This Teriyaki Chicken recipe is going to knock your easy chicken dinner socks off! Chicken thighs are basted with the best sweet and savory homemade teriyaki sauce and baked to tender and juicy perfection. Serve with cooked coconut rice and a roasted green vegetable for a complete meal your family will request again and again.
Easy Baked Teriyaki Chicken
You know that teriyaki chicken you crave from your local Asian restaurant? This tastes just like it. Bone-in chicken thighs don’t even need to marinate first – instead they are simply basted with our fantastic and easy homemade teriyaki sauce a few times while baking, which permeates into the meat. The chicken cooks up moist and tender, while the exterior ends up with a crazy flavorful, dark and sticky glaze. It’s like nibbling on candy, without the guilt!
Teriyaki Chicken Recipe
There’s a reason Teriyaki chicken is one of the most popular chicken recipes in the world – it’s just so damn delicious. Here’s what you need to make our version:
(Scroll below to the printable recipe card for details and measurements.)
Homemade Teriyaki Sauce Ingredients
Skip the jarred sauce and make our Teriyaki Sauce from scratch. It’s SO simple requiring only a short list of ingredients and tastes infinitely better than anything you will buy pre-made.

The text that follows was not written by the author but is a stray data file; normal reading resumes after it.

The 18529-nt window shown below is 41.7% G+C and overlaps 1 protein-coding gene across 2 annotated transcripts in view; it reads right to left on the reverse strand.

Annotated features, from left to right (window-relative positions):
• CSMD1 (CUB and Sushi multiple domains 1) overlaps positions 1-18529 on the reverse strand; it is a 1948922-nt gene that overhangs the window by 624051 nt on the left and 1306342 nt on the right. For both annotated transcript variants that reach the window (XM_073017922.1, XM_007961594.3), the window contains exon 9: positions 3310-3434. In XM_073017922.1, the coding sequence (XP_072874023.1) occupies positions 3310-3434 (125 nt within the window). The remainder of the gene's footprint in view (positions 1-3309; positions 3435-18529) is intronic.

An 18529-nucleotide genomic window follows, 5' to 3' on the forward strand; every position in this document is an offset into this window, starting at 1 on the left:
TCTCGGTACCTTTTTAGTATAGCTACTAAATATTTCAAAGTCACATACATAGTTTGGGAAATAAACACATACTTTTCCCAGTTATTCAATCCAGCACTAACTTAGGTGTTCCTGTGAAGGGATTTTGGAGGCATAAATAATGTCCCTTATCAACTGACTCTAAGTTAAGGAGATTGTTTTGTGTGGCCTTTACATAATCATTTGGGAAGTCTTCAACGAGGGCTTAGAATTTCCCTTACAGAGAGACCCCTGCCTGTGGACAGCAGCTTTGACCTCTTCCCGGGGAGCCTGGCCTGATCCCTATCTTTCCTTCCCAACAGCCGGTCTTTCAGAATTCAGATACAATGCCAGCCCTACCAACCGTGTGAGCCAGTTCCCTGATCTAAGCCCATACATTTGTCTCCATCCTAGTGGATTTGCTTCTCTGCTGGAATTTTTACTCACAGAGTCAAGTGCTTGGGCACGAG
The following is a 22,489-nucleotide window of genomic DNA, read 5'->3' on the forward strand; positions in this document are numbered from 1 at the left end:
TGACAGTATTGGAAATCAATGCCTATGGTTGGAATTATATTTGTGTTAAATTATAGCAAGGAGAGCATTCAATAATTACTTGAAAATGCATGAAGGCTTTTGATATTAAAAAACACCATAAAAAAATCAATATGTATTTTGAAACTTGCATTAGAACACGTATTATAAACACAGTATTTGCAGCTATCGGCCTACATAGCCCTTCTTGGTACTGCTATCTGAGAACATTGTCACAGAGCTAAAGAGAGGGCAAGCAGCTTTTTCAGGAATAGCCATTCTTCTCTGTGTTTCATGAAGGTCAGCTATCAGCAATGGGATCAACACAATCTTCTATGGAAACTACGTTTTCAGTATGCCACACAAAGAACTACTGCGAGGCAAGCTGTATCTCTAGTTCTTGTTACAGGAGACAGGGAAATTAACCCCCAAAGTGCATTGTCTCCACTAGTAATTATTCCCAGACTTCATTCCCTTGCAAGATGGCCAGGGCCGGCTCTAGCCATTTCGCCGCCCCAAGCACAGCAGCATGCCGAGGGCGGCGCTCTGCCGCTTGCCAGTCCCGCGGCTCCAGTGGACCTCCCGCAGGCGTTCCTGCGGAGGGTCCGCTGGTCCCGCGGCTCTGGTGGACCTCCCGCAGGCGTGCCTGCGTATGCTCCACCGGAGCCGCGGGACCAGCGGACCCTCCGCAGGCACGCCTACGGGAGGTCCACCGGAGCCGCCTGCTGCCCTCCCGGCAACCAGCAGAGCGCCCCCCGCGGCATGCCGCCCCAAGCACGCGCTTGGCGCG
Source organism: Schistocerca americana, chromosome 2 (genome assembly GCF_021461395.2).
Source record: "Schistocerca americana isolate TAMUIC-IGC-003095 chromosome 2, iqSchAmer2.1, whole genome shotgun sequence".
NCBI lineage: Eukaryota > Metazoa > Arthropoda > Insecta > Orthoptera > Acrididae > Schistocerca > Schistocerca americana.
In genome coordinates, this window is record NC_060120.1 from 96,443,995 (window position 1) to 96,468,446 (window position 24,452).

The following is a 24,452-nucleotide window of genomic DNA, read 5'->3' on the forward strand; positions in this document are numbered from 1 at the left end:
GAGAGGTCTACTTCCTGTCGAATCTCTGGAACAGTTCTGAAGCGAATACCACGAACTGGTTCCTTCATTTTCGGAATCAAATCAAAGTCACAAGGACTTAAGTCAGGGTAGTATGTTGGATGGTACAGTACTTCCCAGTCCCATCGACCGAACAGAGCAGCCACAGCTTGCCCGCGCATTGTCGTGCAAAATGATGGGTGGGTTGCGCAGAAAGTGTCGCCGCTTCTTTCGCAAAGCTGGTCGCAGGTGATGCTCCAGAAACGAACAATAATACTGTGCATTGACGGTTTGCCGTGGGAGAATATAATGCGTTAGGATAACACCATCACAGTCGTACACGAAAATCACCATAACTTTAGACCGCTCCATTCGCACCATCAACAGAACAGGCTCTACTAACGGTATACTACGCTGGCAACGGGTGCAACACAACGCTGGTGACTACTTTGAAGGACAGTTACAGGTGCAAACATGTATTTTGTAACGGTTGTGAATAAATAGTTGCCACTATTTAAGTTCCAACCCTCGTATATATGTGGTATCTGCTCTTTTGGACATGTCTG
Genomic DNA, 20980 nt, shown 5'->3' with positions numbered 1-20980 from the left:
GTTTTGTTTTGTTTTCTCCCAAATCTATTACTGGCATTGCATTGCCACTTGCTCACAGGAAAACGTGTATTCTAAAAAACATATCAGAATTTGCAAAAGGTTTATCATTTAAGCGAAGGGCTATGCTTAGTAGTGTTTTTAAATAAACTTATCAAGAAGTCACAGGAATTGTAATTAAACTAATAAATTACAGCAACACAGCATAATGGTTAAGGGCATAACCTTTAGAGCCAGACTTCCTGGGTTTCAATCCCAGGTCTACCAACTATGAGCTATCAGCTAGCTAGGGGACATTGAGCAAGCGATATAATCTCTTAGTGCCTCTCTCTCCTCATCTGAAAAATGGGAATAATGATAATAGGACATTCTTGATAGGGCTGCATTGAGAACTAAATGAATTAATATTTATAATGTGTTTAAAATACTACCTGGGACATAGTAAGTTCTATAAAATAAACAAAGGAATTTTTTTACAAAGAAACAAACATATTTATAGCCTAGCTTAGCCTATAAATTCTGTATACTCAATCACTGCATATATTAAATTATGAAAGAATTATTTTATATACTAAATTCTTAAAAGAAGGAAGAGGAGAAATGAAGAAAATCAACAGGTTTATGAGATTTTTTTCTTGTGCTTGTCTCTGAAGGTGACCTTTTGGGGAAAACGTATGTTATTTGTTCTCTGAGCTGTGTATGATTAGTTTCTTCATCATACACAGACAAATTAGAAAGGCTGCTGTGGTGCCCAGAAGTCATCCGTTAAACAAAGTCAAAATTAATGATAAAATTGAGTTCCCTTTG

- Water & Cornstarch: These two items are combined to create a slurry and thicken the sauce.
- Soy sauce: We use low-sodium soy sauce to cut back on the sodium levels, but if that’s not a concern for you, nothing can beat Chinese dark soy sauce, which is made with a bit of molasses. It tastes incredible, but definitely more salty.
- Sugar: Teriyaki sauce is supposed to be sweet and traditionally made with sugar. We include both brown sugar and granulated sugar. While you can replace some of the granulated sugar with honey, it’s not our preference for this recipe.
- Mirin: Mirin is a sweet Japanese rice wine, which is similar to sake, but with less alcohol and more sugar. It’s available at all Asian markets and most common grocery stores with the other Asian sauces and spices. If you can’t find it, a good substitute would be dry sherry mixed with a bit of granulated sugar. (Avoid rice wine vinegar, which would give the sauce an acidic taste.)